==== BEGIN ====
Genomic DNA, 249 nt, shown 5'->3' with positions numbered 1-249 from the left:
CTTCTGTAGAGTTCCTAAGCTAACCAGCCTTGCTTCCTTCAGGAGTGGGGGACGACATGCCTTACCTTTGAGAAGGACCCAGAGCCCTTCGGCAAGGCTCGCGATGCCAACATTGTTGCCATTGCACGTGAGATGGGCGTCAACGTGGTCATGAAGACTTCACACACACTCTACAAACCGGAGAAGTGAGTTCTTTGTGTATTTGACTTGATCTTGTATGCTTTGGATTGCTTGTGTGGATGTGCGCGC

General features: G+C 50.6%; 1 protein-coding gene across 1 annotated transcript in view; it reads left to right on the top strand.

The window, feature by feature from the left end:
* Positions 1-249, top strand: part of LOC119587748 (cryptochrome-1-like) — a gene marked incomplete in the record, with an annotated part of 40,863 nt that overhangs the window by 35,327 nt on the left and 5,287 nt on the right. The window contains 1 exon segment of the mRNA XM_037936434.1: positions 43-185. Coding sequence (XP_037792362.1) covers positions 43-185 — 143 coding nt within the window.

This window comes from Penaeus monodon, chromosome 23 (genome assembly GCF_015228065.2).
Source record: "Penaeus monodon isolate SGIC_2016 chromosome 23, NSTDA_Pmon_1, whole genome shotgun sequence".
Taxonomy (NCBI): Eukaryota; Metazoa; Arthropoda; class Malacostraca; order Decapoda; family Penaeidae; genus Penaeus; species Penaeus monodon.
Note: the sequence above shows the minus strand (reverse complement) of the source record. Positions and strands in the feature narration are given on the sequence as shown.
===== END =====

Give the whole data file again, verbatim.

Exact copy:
Genomic DNA, 249 nt, shown 5'->3' with positions numbered 1-249 from the left:
CTTCTGTAGAGTTCCTAAGCTAACCAGCCTTGCTTCCTTCAGGAGTGGGGGACGACATGCCTTACCTTTGAGAAGGACCCAGAGCCCTTCGGCAAGGCTCGCGATGCCAACATTGTTGCCATTGCACGTGAGATGGGCGTCAACGTGGTCATGAAGACTTCACACACACTCTACAAACCGGAGAAGTGAGTTCTTTGTGTATTTGACTTGATCTTGTATGCTTTGGATTGCTTGTGTGGATGTGCGCGC

General features: G+C 50.6%; 1 protein-coding gene across 1 annotated transcript in view; it reads left to right on the top strand.

The window, feature by feature from the left end:
* Positions 1-249, top strand: part of LOC119587748 (cryptochrome-1-like) — a gene marked incomplete in the record, with an annotated part of 40,863 nt that overhangs the window by 35,327 nt on the left and 5,287 nt on the right. The window contains 1 exon segment of the mRNA XM_037936434.1: positions 43-185. Coding sequence (XP_037792362.1) covers positions 43-185 — 143 coding nt within the window.

This window comes from Penaeus monodon, chromosome 23 (genome assembly GCF_015228065.2).
Source record: "Penaeus monodon isolate SGIC_2016 chromosome 23, NSTDA_Pmon_1, whole genome shotgun sequence".
Taxonomy (NCBI): Eukaryota; Metazoa; Arthropoda; class Malacostraca; order Decapoda; family Penaeidae; genus Penaeus; species Penaeus monodon.
Note: the sequence above shows the minus strand (reverse complement) of the source record. Positions and strands in the feature narration are given on the sequence as shown.